There was the usual opening day carnival atmosphere, something I always liked but Cooper could have done without I suppose: balloons and firecrackers, a pony ride, the usual fire truck for the baby kids to climb on. Even a few carnival-style games and a kiddy slide. The teams joined up in the outfield and was introduced, followed by a few short but still too long speeches. A recorded version of the star spangled banner hissed over the loudspeakers and the Junior ROTC paraded the American flag across the infield.

When I saw him not long after the ceremony, it was obvious Cooper was bored, though he never woulda said so.

“When do the games start?” he asked.

“Cooper, you know how opening day is. Won’t be long now.”

“I just wanna get playing, to heck with all this other stuff. That’s for kids.”

Watching him standing there with his thumb in his mouth, I couldn’t help but chuckle at that. “And what do you suppose you are, champ?”

“A ball player, dad. I’m a ball player is all.” He said this with such conviction he must have thought it obvious to all.

“A ball player? Okay, sure. Tell me something though, Mr. ball player.” I hesitated a moment, perhaps afraid to burst his bubble. “You plan to suck your thumb out there?” I pointed through the chicken wire, out toward the pitcher’s mound.

“Naw, that’s not something ball players do,” he said, realizing he was doing it then. He took his thumb out and rubbed the slimy digit on his pants. As he did so, I saw it was wrinkled and pristinely clean compared to his other fingers. When he smiled up at me, his teeth bucked out expensively and I could imagine them costing me a fortune some day. He smiled and jogged off toward the carnival games despite himself.

When I caught up with him again a half hour later, his thumb was back in his mouth.

 

III. Charlie Granger

I remember that Saturday as if it was yesterday: the luxuriant green of the grass; the chirping of birds in the nearby trees; and the giggling of a couple of little girls sitting behind me in the stands. There was a pair of outside handball courts on the other side of the park, and I can even remember the sound of a rubber ball splotching against the cement walls there over and over again. In the quiet morning air, that sound seemed to echo forever. I also remember wishing Robbins could be there, but she had volunteered to help out at a pancake breakfast at our church that morning. Robbins was a nurse, and I later found out she saved a life that day, doing CPR when one of the older parishioners collapsed. Turned out she was the only one there what knew how to do it. She saved that man, I mean really saved him. Edelman was his name and he became the poster person for CPR across the Southwest after that. Saving his life probably saved countless others. Considering everything else that happened that day, that thought always comforts me.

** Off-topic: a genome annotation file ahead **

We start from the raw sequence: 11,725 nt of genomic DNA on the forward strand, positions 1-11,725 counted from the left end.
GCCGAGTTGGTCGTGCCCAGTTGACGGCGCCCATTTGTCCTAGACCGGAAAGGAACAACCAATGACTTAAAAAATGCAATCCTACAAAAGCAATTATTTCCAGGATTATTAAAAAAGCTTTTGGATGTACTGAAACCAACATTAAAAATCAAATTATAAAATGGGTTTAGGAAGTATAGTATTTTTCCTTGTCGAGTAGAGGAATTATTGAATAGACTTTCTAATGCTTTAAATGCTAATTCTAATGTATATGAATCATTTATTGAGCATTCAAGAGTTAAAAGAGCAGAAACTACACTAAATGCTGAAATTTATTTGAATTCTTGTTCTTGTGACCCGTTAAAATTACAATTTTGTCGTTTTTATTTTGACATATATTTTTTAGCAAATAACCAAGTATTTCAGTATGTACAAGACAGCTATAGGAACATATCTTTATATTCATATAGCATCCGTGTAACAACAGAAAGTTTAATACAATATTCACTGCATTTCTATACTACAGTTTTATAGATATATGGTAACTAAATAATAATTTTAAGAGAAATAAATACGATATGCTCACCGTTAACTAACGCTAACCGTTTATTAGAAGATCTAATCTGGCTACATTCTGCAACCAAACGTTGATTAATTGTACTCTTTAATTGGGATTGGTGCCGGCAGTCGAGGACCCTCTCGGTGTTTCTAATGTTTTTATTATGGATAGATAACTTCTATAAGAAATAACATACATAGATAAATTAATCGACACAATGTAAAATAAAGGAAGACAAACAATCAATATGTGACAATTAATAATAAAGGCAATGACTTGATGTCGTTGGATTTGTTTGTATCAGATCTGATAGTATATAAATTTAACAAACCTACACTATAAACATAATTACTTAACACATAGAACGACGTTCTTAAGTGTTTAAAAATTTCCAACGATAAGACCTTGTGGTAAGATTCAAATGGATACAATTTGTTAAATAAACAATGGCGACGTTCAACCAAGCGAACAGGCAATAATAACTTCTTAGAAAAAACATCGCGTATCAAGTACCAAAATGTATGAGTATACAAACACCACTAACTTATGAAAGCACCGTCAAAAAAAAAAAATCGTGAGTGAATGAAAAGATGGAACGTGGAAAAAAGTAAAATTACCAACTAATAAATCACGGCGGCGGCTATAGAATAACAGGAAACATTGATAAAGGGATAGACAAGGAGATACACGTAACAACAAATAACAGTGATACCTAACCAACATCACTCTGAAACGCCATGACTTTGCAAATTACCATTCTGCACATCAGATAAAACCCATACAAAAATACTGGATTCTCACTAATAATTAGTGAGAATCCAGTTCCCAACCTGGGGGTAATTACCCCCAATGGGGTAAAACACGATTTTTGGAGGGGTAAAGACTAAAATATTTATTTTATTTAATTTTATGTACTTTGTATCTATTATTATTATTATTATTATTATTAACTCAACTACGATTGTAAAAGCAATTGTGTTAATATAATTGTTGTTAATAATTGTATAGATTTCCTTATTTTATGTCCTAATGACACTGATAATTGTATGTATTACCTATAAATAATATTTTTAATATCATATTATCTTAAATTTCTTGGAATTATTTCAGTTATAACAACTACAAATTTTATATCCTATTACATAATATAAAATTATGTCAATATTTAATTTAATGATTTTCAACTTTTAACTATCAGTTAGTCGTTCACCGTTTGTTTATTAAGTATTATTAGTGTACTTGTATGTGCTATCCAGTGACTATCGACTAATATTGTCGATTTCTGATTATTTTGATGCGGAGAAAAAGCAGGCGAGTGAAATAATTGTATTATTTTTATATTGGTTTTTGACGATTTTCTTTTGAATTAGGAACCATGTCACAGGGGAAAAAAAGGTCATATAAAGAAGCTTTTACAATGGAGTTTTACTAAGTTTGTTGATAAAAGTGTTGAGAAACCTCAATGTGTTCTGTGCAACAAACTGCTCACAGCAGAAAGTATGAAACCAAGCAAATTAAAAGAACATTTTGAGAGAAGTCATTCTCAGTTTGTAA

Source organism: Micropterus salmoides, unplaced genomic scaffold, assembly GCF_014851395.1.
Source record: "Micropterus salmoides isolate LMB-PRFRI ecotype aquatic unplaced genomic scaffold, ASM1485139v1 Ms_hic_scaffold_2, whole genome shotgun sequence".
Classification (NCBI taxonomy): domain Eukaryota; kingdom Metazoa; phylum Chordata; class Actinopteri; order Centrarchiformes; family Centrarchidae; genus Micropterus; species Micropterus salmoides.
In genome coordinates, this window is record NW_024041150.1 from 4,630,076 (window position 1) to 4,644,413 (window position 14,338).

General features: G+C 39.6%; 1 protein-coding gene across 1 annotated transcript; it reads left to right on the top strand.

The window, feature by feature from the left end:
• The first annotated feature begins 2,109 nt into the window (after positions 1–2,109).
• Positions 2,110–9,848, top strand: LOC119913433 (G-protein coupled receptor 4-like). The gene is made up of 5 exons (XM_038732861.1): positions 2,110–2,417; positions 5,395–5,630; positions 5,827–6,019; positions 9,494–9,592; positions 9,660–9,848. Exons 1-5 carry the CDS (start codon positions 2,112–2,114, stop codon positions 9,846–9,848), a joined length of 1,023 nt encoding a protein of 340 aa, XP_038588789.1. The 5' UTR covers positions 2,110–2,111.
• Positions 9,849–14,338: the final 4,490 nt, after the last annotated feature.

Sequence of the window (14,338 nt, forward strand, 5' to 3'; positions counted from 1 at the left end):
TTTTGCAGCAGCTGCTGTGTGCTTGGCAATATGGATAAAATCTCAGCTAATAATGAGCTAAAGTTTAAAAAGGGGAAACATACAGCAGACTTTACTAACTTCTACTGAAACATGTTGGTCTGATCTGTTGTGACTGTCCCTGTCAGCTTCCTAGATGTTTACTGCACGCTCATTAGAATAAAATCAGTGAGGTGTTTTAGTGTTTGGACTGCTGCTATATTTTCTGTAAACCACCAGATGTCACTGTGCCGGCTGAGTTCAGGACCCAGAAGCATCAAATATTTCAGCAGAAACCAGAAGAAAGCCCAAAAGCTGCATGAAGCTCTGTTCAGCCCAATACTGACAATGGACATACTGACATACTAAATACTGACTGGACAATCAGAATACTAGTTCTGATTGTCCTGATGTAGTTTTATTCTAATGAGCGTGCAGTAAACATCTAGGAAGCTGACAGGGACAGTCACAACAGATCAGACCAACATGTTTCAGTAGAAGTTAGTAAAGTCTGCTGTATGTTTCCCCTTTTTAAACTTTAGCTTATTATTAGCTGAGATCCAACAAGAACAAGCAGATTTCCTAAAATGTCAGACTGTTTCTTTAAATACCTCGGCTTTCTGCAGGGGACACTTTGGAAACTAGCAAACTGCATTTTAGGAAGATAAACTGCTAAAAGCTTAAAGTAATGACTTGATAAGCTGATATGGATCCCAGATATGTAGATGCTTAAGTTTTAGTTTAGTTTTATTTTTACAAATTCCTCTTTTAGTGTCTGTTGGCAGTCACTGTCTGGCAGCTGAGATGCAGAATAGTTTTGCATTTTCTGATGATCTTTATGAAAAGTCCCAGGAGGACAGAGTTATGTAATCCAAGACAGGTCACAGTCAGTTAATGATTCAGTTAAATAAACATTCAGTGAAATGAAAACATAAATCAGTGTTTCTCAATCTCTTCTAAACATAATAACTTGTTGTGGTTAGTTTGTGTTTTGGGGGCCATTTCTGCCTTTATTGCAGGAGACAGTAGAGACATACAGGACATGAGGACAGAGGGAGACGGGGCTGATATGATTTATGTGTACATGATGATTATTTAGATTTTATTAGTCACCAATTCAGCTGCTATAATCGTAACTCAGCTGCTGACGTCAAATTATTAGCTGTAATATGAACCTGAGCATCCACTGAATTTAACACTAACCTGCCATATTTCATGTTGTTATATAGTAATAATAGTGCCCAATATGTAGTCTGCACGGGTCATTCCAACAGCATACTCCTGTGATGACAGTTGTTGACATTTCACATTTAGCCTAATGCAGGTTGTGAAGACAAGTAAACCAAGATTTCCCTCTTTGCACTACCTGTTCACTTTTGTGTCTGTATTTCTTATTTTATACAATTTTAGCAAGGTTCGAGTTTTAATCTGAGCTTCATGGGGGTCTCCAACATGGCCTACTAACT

Standing out on that field, playing third base as usual, I gotta say Cooper looked like a baseball player. That may sound like a father’s pride talking, but it really ain’t. Back in those days, every kid got a complete uniform: hat, shirt, pants, stirrup socks. He had his pants fixed just so, with the elastic band of the cuffs turned in just below his knees. He wore white socks with blue stirrups layered over them. There was even a batting glove sticking out one of his back pockets. He was very particular about his cap and had shaped and curved the bill of it the way ball players will do. He wore it well up on his forehead, never down over his eyes. His team sported light gray jerseys that buttoned up the front, the word ‘Dodgers’ embroidered diagonally in the classic script of the big league team. Cooper wore number three, same as Willie Davis, who played center field for LA. The shirt had blue piping that seemed somehow to complete the illusion of greatness each kid longed for.

I can remember that game as if it was played this morning, not twenty-six years ago. I’ve relived every moment of it a thousand times over the last quarter century. In my mind’s eye, I see them all so clearly: Billy Bishop, our starting pitcher; the coach, a country looking guy we used to call Gomer Pyle ‘cause he looked something like the TV character; Dilly Lansdale, the smallest kid on the team and our second baseman. Our left fielder, Wellington Skeets was his name but of course nobody called him that, used to make like he was chasing bees in the outfield. Skeeter was like that, tended to spend more time with his head in the clouds than his mind in the game. It’s the age I think. A lot of boys are like that at that age. Hell, they haven’t found girls yet, they got to run that energy off somehow I suppose.